Using our hearts to heal our divisions
By Rev. Jan Chase
Minister of Unity Church of Truth
Many of us may ask why does the world seems so divided at this time? Even simple conversations with friends and family can be fraught with difficulties and unexpected innuendos.
I spent the last weekend of February in Minneapolis with my family who are all Democrats and my ex-husband’s girlfriend, Peggy, who is a Republican.
My children—all in their 40s—were keen on protecting her from our political rhetoric. When I brought up a subject they interpreted would be politically hurtful or divisive, they almost put a gag in my mouth. “No Mom! Don’t go there!” That shocked me. I don’t recall ever censoring my children or telling them what they could say. It became very clear to me that we need tools to learn to talk to each other across political divides.
When I returned to Claremont, I took advantage of the six-hour course taught by Frank Rogers Jr. from the Claremont School of Theology and the Center of Engaged Compassion called “Engaged Compassion and the 2020 Election: Learning to Talk with People Whose Politics You Hate.”
Held at Claremont Presbyterian Church, this course invited us to shift from demonizing thoughts and language of “others” into a deep understanding of our own political positions and some of the unconscious reasons we hold them based on our own experiences. Then we were called on to speculate about the possible deep needs and experiences of those who hold positions we hate.
The interesting thing about this work is that it takes us out of our “dug-in intellectual positions” and into “fluid, heart-felt understanding.” Just what the world needs—less “need to be right” and more “need to understand and care.”
Although our minds are important, they lie to us. It is critical that we check out our presumptions by going to our hearts, and even to our souls, for deeper understanding.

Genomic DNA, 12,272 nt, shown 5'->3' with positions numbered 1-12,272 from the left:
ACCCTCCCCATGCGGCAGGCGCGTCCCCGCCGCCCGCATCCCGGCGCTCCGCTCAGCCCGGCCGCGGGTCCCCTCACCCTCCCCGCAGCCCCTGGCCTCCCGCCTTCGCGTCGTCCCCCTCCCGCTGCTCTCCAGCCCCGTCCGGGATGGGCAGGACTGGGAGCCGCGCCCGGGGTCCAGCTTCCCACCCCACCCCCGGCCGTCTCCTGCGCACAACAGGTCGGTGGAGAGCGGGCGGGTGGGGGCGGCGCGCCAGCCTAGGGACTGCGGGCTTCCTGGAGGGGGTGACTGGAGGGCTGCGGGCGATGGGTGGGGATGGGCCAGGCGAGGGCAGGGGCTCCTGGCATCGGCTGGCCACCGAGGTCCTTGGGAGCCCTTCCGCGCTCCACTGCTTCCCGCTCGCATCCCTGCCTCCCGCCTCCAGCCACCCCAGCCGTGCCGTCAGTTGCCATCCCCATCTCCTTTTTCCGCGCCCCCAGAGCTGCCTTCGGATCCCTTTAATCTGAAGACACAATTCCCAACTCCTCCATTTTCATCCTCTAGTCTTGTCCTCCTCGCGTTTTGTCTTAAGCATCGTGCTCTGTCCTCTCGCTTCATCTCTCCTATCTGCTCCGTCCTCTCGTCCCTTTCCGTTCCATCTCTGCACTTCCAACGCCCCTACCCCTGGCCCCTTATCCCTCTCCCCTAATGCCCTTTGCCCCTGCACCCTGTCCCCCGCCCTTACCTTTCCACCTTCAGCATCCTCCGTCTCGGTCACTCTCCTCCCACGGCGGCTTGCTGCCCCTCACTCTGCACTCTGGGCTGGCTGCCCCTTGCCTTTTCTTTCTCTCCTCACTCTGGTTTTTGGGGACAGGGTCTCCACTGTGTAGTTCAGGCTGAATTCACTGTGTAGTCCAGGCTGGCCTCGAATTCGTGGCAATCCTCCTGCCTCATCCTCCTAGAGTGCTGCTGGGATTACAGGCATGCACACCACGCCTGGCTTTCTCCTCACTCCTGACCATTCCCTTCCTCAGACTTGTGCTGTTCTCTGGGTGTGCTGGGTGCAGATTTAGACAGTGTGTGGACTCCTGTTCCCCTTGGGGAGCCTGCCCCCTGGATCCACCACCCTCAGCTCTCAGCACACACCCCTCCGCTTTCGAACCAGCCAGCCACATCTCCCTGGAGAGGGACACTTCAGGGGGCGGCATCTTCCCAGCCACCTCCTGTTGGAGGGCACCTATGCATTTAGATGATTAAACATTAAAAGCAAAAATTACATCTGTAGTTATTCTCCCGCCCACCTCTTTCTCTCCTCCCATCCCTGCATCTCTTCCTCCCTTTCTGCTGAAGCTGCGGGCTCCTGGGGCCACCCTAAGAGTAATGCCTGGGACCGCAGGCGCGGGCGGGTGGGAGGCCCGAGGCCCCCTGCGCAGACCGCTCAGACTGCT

The issue I was trying to share with my family was a documentary I had seen at the University of La Verne called Free Trip to Egypt, made by a young Muslim businessman, Tarek Mounib, who hated the divisions he saw in this world. He was given a “divine idea” that would not let him alone until he acted on it.
So he attended a Trump rally to offer free trips to Egypt and took video of the responses he got. There was a lot of fear of “other” expressed. Only one young man and one security guard from the event signed up.
Using other marketing tools, Mr. Mounib got a small plane full of volunteers with “right leanings.” Off they went to meet their counterparts in Egypt—Muslim Egyptian families they would tour with during their stay. This film shows the miraculous things that happen when people come together in shared experiences, despite ideology.
This is the basic premise of Restorative Practice Circles, which are becoming popular in communities and schools to help form and heal relationships. Despite differences, when people sit in a circle and share from their hearts, bonds are formed that transcend intellectual stances. Something sacred within each individual is seen and celebrated by the group.
To not be dissuaded by my family in Minneapolis, I ventured out into the politically rocky territory of talking about Free Trip to Egypt knowing that I shared many values with Peggy. I did not share it with the intent of making her wrong or changing her mind, but of showing that humans naturally connect when they take the time to get to know each other.
Being a world traveler herself, Peggy already knew this. We became even deeper admirers of each other. What my children and I learned is that deeper conversations around political issues can bless all, when they come from the heart.